Chelsea Cipriano, Kushal Kadakia, and Dave Chokshi argue that the US must end its collective amnesia about public health disasters and act collaboratively to strengthen services
Throughout American history, leaders have stood up in the aftermath of disasters and committed to honoring the past by investing for the future. For example, the Space Shuttle Columbia disaster in 2003 led NASA to overhaul its safety culture and attracted new partnerships that are paving the way to America’s return to the Moon. Likewise, after a multistate blackout that same year, the North American Electric Reliability Corporation was charged with ensuring nationwide reliability of the power grid through an innovative multistate model of standardized sharing of data, staffing, and resources among power companies.
Yet when it comes to public health disasters, the US has consistently chosen to forget instead of futureproof. Consider the repeated cuts to core public health agencies and programs, including the Public Health Emergency Preparedness Program, after the H1N1, Ebola, and Zika outbreaks in the decade before covid-19. More recently, growing misinformation about childhood immunizations has reversed progress on measles prevention, precipitating a decline in vaccination rates and rise in new cases nationwide.
We cannot allow this pattern to repeat itself after covid-19, which has claimed the lives of over a million Americans in what is the largest public health disaster in recent history. To be prepared for the next pandemic—or any other emergency that affects the health of Americans today, tomorrow, or decades from now—we must choose action over amnesia.
As The BMJ’s series on US covid lessons lays out, the pandemic’s key lesson is that public health emergencies affect us all, and therefore we all need to act to face them. Indeed, just as covid-19 exposed the worst of the US health system, it also provided a glimpse of what the system can look like at its best: leaders working across sectors towards the common goal of better health.
Building on success
During the height of the covid-19 pandemic, we saw evidence of new—and unexpected—partnerships forming in every corner of the country. For example, one of the pandemic’s early challenges was sharing data about cases and coordinating the allocation of scarce resources. In Greater Seattle, health systems and health departments formed a coalition to coordinate data collection, communication, and medical services for an entire region. As covid-19 tests became available, public health faced the challenge of linking diagnosis and treatment. In Texas, the Dallas Connected Community of Care bridged public health, health systems, and community organizations to align testing sites with high risk neighborhoods.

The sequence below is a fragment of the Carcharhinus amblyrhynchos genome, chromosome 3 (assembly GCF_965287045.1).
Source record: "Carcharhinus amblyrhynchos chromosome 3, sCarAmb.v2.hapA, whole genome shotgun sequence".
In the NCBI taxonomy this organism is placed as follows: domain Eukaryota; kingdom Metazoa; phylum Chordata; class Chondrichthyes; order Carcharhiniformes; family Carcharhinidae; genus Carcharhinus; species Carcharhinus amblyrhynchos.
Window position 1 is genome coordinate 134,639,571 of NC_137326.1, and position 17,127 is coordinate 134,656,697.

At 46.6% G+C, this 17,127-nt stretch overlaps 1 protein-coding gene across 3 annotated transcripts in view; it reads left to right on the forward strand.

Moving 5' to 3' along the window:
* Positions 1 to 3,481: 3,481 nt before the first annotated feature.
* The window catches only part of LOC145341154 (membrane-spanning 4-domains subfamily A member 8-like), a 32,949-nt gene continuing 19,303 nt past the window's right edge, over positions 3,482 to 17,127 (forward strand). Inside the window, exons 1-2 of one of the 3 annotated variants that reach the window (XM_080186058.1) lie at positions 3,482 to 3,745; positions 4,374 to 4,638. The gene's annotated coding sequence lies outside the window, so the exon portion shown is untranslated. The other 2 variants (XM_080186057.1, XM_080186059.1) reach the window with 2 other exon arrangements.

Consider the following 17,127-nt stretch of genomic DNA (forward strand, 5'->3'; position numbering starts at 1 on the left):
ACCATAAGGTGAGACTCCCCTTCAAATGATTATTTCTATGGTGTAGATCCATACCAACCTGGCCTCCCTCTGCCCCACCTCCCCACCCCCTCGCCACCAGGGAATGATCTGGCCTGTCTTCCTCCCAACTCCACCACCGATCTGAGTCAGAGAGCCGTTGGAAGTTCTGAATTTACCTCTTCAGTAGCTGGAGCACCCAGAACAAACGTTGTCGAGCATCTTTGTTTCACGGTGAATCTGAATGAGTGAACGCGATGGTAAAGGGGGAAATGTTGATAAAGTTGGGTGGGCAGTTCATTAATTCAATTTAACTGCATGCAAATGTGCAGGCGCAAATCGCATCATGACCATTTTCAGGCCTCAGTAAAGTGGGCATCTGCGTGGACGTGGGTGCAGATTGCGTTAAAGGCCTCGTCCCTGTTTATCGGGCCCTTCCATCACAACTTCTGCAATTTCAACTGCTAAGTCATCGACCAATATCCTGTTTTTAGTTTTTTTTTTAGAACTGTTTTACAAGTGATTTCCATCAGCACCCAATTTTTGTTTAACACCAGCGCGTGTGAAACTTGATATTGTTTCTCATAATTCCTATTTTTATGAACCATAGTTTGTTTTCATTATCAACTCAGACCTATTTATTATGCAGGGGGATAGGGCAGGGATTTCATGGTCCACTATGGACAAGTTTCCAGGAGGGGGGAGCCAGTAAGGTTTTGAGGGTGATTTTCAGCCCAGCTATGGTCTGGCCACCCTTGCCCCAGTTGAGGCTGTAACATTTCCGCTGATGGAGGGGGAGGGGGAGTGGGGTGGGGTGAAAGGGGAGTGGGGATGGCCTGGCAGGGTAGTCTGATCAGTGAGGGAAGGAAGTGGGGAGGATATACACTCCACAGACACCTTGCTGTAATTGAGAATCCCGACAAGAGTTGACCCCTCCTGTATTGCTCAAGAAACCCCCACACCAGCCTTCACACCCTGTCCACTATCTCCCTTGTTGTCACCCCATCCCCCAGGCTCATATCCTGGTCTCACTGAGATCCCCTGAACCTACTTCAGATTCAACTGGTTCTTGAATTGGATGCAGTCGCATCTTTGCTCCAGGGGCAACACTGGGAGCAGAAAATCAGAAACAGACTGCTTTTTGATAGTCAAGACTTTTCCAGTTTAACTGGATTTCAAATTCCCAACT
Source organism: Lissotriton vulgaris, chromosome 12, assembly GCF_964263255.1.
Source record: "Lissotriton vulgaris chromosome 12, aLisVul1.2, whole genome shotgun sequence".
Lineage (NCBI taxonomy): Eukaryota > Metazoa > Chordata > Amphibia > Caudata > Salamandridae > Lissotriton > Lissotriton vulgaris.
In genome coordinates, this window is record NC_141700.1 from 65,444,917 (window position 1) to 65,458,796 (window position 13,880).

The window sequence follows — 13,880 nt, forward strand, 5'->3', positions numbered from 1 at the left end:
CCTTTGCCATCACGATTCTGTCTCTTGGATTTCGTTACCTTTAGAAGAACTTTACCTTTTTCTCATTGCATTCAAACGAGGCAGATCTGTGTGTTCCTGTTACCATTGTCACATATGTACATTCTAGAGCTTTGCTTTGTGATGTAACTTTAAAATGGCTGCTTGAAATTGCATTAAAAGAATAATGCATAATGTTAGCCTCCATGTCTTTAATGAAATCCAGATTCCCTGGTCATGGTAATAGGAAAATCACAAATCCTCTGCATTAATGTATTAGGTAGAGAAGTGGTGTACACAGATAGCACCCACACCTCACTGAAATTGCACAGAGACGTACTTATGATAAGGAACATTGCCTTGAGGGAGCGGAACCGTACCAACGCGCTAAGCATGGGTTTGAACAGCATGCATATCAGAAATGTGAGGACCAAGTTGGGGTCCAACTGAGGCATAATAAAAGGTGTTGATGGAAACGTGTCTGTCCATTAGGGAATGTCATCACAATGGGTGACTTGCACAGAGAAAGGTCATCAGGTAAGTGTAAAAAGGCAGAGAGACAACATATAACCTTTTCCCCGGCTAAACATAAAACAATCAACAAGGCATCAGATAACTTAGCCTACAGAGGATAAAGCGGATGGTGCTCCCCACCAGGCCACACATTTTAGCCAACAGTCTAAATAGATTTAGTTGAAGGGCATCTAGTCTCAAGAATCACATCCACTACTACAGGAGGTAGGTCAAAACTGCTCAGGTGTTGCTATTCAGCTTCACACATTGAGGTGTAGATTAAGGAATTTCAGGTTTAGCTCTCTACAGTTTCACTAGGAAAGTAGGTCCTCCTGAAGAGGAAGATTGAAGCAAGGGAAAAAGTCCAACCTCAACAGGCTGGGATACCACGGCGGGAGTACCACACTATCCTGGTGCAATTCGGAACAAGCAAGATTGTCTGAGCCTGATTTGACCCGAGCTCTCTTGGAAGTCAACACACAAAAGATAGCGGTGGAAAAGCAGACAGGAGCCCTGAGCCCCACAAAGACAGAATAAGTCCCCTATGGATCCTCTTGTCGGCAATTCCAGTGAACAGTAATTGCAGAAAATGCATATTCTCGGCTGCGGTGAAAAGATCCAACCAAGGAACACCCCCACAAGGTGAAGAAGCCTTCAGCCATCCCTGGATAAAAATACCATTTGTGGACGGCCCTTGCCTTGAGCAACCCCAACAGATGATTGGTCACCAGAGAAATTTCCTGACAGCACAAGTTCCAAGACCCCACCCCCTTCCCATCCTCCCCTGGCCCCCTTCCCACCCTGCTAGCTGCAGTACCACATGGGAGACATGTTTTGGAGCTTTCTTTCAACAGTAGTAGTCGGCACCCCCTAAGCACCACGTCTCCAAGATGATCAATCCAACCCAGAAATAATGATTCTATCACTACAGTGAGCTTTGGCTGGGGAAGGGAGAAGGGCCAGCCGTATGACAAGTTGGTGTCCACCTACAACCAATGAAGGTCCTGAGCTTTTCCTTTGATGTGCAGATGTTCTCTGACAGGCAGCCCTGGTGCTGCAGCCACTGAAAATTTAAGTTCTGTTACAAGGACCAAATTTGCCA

Later, when vaccines became available, public health agencies had to address misinformation while delivering lifesaving interventions. In New York City, the health department crossed traditional silos, forging novel partnerships with seven different health insurers to launch a vaccine outreach and counseling program.
The pandemic provided a platform that enabled leaders from across all sectors, from public health to hospital care, from technology companies to insurance plans, to surmount artificial barriers and advance innovations across the health system. For example, telehealth—which long predates covid-19—was transformed from an occasional pilot to everyday practice as health systems pivoted overnight to meet patient needs and ensure continuity of care. But as covid-19 becomes less of a threat, will the pandemic’s platform be reduced to a relic, or can it be repurposed into a foundation for long term system transformation? The underlying drivers of poor health remain pervasive—from inadequate access to preventive care, to social conditions such as homelessness. If the pandemic has taught us anything, it is that the best preparation for public health emergencies of tomorrow is improving the health of the public today. The pandemic demonstrated what works: from partnerships to shared standards, from disease detection to delivery system transformation. Now, it’s up to practitioners, advocates, and leaders from across the healthcare system to prove we have the vision to implement the lessons before disaster strikes again.
Experts have conducted postmortems of the pandemic and have published recommendations for local and national change. Such analyses are critical to informing the path forward but too often do not result in action. As such, the US health system has historically suffered from a poverty of implementation, not of ideas. We have seen action by healthcare and public health leaders across the country, including the creation in July 2023 of a White House Office of Pandemic Preparedness and Response Policy. But pursuing the common goal of health requires igniting more action at state and local levels—including spreading and scaling initiatives like those from Seattle, Texas, and New York City—and doing so expeditiously.
The Common Health Coalition, which we help lead, is one initiative pursuing better health and health equity across historical silos. While each of the coalition’s founding organizations and their partners in public health have always sought to improve health, our health system too often remains a patchwork. Only by weaving together healthcare delivery and public health—using the shared experiences of covid-19 as our stitching—will we be able to ensure that our health system is ready today to confront the disasters of tomorrow.